The Dominican Sisters will celebrate 150 years in Trinidad and Tobago today, Sunday with a private Mass at St Finbar’s RC, Diego Martin. Sr Marie Thérèse Rétout OP concludes an overview of their history. Part 1 appeared on this page in last Sunday’s issue.
Here are the names of the disciples of Christ who came to Trinidad and Tobago to teach his commands and to render remarkable works of Christian charity:
16th Century: Two Dominicans from Spain came to Cairi (la Trinidad) and in 1521 were martyred by the natives as a result of treachery by the Spaniards.
17th Century: (1687–1708) Capuchins (branch of the Franciscans) came from Spain.
(1699) Three Capuchins were martyred, in what is today, San Rafael.
18th Century: (1758–1837) Capuchins established more Missions in the country.
19th Century: (1836) Sisters of St Joseph Cluny from France.
(1863) Holy Ghost (Spiritan) Fathers from France.
(1864) Dominicans (Order of Friars Preachers) from France
(1868) Dominican Sisters of St Catherine of Siena from France
(1875) Dominican Nuns (Holy Rosary Monastery) from Venezuela
(1895) Dominicans (Order of Friars Preachers) from Ireland
20th Century: (1915) Benedictines (Order of St Benedict) from Holland
(1920–21) Corpus Christi Carmelite Sisters from England
(1947) Holy Faith Sisters from Ireland
(1970) Sisters of the Sorrowful Mother from Germany
(1989) Missionaries of Charity from Venezuela/India
The above gives an idea of the thousands of Christ’s disciples who came to this country, the successors of his early ones, to whom He gave this command: “Go and teach all the nations, baptising them in the Name of the Father, the Son and the Holy Spirit and teach them to observe all the commands I gave you”, and Christ added, “know that I am with you always, yes, to the end of time” (Mt 28:19–20).
This land of Trinidad and Tobago, considering the results, has proven to be a fertile soil for implanting the commands of Christ, particularly by His chosen disciples. Not only religious and diocesan priests are now ensuring—though insufficiently—the sacred ministry in the Archdiocese of Port of Spain but some of them, by decision of the current pope, have been raised to the dignity of the episcopacy, not only for our country but for other Caribbean nations as well. These are:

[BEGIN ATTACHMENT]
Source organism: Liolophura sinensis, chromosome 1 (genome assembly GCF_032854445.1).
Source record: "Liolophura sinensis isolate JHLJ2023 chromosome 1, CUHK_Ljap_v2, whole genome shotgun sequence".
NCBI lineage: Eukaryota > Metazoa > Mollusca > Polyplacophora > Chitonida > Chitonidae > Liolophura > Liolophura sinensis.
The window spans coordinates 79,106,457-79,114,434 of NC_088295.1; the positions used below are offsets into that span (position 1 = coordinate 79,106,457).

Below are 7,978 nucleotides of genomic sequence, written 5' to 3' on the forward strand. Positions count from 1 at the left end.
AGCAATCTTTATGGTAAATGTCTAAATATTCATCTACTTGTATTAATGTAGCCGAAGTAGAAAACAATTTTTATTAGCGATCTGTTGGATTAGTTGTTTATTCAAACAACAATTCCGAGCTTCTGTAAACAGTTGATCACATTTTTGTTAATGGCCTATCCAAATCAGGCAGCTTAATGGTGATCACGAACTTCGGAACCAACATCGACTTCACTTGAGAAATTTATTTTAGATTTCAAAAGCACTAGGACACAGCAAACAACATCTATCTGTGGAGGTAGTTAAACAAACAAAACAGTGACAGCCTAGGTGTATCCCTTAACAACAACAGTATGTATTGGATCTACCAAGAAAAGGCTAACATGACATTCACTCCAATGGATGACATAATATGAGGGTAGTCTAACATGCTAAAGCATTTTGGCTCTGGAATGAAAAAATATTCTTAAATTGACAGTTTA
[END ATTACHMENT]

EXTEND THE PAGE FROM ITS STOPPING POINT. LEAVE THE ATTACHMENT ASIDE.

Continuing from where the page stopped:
Archbishop Robert Rivas OP (Dominican) for St Lucia
Archbishop Anthony Pantin CSSp (Spiritan) for Trinidad and Tobago (deceased).
Archbishop Joseph Harris CSSp (Spiritan) for Trinidad and Tobago
Archbishop Jason Gordon (Diocesan) for Trinidad and Tobago and Bridgetown
Bishop Sydney Charles (Diocesan) for Grenada (retired)
Bishop John Mendes (Diocesan) for Trinidad and Tobago (deceased)
Bishop Francis Alleyne OSB (Benedictine) for Guyana
Bishop Malcolm Galt CSSp (Spiritan) for Barbados (retired)
Bishop Robert Llanos (Diocesan) for Antigua
Bishop Gerard County CSSp (Spiritan) for St Vincent and the Grenadines
Bishop Clyde Harvey (Diocesan) for Grenada and Petit Martinique
This list is impressive yet one has to bear in mind that a number of members of the Episcopate, of Diocesan clergy and religious priests have aged, some are seriously ill and some have died.
Today as ever, Christ keeps calling disciples in our country, but those who are called must say ‘Yes’ to Him and be ready, with the support of their family to do His will, generously and joyously. There is no greater blessing for a family than a vocation to the priesthood or to the Religious Life.
My apologies to the religious congregations of the 21st century which have been omitted due to my limitations in obtaining information.